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REVIEW QF TECHNIOI!E (continued fr o m page 8) Techllique/Loeatiou Reported Results P arkiug Quautity Reductious for New Dcv e lopmeut s S c bauni bur g, IL No t R e ported Aust i n, TX B o uld er CO Chester County, P A Na p ierv ille IL .. Po rt Arthur, IL " Skokie; IL " Se a ttle W A Failed Anne Arundel County, MD Not Reported O akland CA -Broome County, NY E. I;lrunswi c k NJ " Transportatio n D e m and Mauage me n t Progl'llllls Seattle W A Success Portland, OR Succ ess Pleasan ton, C A Success Sacramento, CA Failed B e ll evue, W A Success Los Angeles, CA Failed Peak P eriod Prleiug M ad i son, WI Successful, b u t .. 9

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REVIEW OI MANA!:ZEMElil: EXPEBIENCE (continued from page 9 ) Reported Raults lafrulructure lmpacl Fee Orlando, FL Failed "Paymeal ia-Lieu-or Programs Orl ando FL Failed Mill Valley CA Not Reported Burbank, CA .. .. L ake Forrest, lL .. .. 10

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REGULATIONS REVIEW State Statutes The State of Florida Statutes directly quantify only the supply of handicapped parking (to meet the federal requirements of the Americans with Disabilities Act) and directly enable the enforcement of on-street parking violations. The state assigns primary regulatory power over off street parking supply provision to the counties (or the applicable metropolitan planning organization) and, to a lesser extent. to the municipalities. Of greater potentil\1 importance, however, the state statutes require the i mplementation of the state sales tax on pay-for parking transactions. Metropolitan planning organizations may anempt to arrange for the legislature to "earmark" that the revenues so generated be directed to transportation. County and Municipal Parking-Related Zoning The twenty-seven municipalities in metropolitan Dade County are representative of any such area. Each refleets the values of its respective population through its ordinances and regulations. These values are often visible in zoning ordinances that specify parking supply provision conditions for new development. Many of the municipal ordinances address set-back$ landscaping and screening, construction materials, aild other aesthetic or mechanical facets of parking supp ly provision. These ordinances are not included in the scope of this study. Rather, the overall parking policy-reflective ordinances that Specify parking atall size, provisions for compact car parking spaces, mixed-use development parking supply totalization methodology, regulatory flexibility, and categorizations of land uses were the study's focal points. These five areas are shown in matrix format in the Parking Policy Comparison Matrix, presented in both this Executive Summary (page 14) and as Matrix C-4 in Appendix C of the Final Report Representative land use categorizations, although not i ncluded in this Summary, are presented as Matrix C-6 C-9 C-ll, and C-JJ in Appendix C of the Final Report. For this study a simplified matrix construction was chosen because it was virtually impossible to adequately show the variations in categorizations and vocabularies that are in use across jurisdictions. This area of cross-jurisdictional parking policy is ripe for reform. The Parking Policy Comparison Matrix was developed to show the similarities and differences in general 11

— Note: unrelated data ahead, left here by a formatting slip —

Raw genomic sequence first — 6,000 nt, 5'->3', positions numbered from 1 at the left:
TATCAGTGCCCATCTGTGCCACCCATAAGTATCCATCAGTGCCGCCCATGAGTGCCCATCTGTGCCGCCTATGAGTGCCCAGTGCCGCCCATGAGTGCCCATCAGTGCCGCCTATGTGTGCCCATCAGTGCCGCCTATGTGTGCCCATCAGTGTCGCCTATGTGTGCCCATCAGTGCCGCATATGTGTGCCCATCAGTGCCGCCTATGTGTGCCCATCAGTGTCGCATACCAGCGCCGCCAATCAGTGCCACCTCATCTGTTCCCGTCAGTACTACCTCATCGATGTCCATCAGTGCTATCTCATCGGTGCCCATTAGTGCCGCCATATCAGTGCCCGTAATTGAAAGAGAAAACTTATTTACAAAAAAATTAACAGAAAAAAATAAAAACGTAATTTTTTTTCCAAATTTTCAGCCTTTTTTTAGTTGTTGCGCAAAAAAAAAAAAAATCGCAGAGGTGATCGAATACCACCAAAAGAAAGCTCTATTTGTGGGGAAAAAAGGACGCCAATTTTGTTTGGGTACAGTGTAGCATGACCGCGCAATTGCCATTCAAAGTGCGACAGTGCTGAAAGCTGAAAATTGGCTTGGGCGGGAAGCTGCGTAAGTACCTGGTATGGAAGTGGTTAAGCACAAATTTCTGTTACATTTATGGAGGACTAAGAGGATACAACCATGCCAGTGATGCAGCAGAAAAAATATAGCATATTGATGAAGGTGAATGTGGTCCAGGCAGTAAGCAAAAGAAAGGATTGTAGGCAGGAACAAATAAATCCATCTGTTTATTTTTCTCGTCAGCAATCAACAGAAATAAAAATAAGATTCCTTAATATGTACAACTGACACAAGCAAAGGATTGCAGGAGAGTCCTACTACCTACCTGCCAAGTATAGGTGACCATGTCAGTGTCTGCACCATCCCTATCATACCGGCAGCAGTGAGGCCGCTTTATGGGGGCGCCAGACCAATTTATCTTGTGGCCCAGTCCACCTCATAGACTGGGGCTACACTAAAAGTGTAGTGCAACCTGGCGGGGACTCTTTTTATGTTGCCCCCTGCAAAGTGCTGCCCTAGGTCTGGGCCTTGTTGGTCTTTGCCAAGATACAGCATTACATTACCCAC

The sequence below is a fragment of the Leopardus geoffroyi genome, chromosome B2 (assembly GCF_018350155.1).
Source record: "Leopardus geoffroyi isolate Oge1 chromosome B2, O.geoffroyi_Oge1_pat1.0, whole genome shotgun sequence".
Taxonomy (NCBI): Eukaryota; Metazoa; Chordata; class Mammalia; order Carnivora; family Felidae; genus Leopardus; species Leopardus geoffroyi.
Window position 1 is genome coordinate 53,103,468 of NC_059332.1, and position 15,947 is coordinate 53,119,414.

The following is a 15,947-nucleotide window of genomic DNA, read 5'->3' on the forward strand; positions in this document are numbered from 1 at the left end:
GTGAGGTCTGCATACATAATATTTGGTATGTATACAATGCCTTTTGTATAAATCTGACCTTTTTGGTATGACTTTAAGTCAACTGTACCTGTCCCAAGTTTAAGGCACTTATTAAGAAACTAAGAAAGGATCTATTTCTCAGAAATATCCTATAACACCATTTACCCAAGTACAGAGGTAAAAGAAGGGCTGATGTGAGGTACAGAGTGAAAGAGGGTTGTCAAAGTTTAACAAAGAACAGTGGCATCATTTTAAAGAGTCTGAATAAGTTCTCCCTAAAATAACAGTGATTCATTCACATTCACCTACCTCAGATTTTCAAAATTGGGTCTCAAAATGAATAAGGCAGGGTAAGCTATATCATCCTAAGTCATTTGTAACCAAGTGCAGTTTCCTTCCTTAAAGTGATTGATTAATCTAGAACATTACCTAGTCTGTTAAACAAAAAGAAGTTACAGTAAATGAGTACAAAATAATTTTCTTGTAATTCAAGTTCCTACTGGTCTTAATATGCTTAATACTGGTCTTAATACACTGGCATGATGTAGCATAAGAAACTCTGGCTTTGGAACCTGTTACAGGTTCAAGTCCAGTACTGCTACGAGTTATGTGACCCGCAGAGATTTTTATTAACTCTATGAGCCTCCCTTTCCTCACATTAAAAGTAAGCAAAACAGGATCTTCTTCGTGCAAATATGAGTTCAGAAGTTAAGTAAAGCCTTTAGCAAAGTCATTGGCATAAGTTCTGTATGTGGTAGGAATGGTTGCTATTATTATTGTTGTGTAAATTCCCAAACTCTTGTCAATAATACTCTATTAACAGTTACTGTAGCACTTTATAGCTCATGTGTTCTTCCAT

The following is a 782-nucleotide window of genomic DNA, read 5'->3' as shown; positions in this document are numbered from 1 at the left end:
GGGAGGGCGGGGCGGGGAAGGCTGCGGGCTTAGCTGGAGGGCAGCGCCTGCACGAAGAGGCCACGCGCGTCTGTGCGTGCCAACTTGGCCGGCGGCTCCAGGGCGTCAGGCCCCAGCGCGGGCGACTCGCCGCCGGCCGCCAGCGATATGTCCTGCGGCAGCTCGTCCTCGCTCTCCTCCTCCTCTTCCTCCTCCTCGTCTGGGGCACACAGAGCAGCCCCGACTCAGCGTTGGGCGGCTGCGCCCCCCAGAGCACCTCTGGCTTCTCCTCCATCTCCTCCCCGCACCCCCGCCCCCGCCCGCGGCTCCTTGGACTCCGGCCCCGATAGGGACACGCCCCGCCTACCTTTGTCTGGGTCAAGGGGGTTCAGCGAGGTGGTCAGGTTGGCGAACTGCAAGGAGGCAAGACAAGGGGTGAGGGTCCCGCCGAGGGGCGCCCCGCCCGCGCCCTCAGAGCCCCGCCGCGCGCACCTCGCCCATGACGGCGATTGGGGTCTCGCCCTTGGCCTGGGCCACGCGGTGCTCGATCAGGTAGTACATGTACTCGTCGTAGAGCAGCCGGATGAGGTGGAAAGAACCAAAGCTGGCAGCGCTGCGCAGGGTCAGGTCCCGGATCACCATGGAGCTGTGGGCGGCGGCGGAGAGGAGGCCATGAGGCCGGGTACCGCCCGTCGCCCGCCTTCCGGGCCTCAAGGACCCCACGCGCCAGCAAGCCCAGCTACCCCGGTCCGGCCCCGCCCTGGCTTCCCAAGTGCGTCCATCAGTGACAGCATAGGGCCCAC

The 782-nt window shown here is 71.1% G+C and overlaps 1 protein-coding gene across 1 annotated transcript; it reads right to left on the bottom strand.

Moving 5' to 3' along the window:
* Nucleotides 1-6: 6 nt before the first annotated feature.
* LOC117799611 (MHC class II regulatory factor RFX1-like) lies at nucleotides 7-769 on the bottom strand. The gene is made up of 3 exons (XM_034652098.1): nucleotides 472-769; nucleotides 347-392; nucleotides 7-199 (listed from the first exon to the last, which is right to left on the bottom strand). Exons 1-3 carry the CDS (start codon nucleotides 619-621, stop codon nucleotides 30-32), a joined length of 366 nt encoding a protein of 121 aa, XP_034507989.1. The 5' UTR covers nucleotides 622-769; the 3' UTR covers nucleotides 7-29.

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parking policies across jurisdictions. The remaining four land-use matrices were developed using artificial categories within land-use sectors. The four sectors are: residential, commercial, industrial and public. These land-use sector categories are representative as opposed to specific. That is, the land-use sectors and their artificial categories do not necessarily match with any published categorizations of land-use types, and no such specificity is implied. For the purposes of this study, the details of variations in required parking supply are less important than pointing out that there are inconsistencies and systematic policy differences. These inconsistencies and differences are to be expected in a fragmented jurisdiction such as metropolitan Dade County. However, the similarities across jurisdictions offer opportunities to create common policies. These general parking policy areas include: I. STALL SIZE Physical parking space size. There are some differences across jurisdictions (range: 8.5ft x 18ft to I Oft x 25ft), and it may be better to leave these physical differences as they are for now Nevertheless, the various municipalities may wish to add language to their ordinances that offer some size commonality in the future. The "one-size-fits-all" parking stall dimensions of 8.5ft x 18ft, as suggested by Smith and Hekimian (1985) and as used by the County and seven of the municipalities, may be a starting point for diScussion regarding cross jurisdictional dimensional consistency 2. COMPACT, TOO? Does a municipal parking ordinance include required or optional provision of compact car stall sizes for certain percentages of parking supply provided? Only four municipalities directly allow a mix of smaller compact car parking spaces The use of compact stalls requires a presumption on the part of zoning administrators that the acrual user fleet mix can be accurately estimated. It may be more useful for jurisdictiom to adopt the "one-sizefits-all" dimensions. 3. MIXED USE ADDITIVE? Does the ordinance address mixed-use parking supply? A "NO MENTION" in the table simply means the subject is not addressed at all in the jurisdiction's ordinance. While a "YES" indicates that mixed-use site parking provision must be additive. That is, the parking provision requirements for multiple uses must be a cumulative figurederived by adding 12